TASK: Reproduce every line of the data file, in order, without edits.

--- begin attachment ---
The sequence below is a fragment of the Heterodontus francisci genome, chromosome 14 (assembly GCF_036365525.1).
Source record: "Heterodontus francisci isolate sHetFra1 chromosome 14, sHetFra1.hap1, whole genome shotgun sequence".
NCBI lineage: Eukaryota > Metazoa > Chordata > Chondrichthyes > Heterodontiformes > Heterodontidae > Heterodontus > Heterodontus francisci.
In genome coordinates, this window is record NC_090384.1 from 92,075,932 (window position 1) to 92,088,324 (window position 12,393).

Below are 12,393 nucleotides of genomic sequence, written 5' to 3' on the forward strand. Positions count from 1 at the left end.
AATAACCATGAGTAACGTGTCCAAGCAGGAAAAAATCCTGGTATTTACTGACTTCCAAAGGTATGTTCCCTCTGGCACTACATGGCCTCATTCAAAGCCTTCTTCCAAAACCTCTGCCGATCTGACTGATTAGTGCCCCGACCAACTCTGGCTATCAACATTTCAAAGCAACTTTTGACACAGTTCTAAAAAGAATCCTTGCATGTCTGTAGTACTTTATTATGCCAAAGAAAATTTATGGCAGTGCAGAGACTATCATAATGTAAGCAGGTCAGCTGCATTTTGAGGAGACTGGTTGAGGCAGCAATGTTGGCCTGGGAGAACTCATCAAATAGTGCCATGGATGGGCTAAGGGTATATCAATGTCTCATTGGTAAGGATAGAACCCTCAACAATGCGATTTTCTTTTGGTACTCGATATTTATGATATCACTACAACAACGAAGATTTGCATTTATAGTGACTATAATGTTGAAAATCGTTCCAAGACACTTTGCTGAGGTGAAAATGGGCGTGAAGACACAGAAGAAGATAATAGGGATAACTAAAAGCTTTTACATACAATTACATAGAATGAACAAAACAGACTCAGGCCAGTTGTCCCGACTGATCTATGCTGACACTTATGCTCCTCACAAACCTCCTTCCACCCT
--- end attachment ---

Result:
The sequence below is a fragment of the Heterodontus francisci genome, chromosome 14 (assembly GCF_036365525.1).
Source record: "Heterodontus francisci isolate sHetFra1 chromosome 14, sHetFra1.hap1, whole genome shotgun sequence".
NCBI lineage: Eukaryota > Metazoa > Chordata > Chondrichthyes > Heterodontiformes > Heterodontidae > Heterodontus > Heterodontus francisci.
In genome coordinates, this window is record NC_090384.1 from 92,075,932 (window position 1) to 92,088,324 (window position 12,393).

Below are 12,393 nucleotides of genomic sequence, written 5' to 3' on the forward strand. Positions count from 1 at the left end.
AATAACCATGAGTAACGTGTCCAAGCAGGAAAAAATCCTGGTATTTACTGACTTCCAAAGGTATGTTCCCTCTGGCACTACATGGCCTCATTCAAAGCCTTCTTCCAAAACCTCTGCCGATCTGACTGATTAGTGCCCCGACCAACTCTGGCTATCAACATTTCAAAGCAACTTTTGACACAGTTCTAAAAAGAATCCTTGCATGTCTGTAGTACTTTATTATGCCAAAGAAAATTTATGGCAGTGCAGAGACTATCATAATGTAAGCAGGTCAGCTGCATTTTGAGGAGACTGGTTGAGGCAGCAATGTTGGCCTGGGAGAACTCATCAAATAGTGCCATGGATGGGCTAAGGGTATATCAATGTCTCATTGGTAAGGATAGAACCCTCAACAATGCGATTTTCTTTTGGTACTCGATATTTATGATATCACTACAACAACGAAGATTTGCATTTATAGTGACTATAATGTTGAAAATCGTTCCAAGACACTTTGCTGAGGTGAAAATGGGCGTGAAGACACAGAAGAAGATAATAGGGATAACTAAAAGCTTTTACATACAATTACATAGAATGAACAAAACAGACTCAGGCCAGTTGTCCCGACTGATCTATGCTGACACTTATGCTCCTCACAAACCTCCTTCCACCCT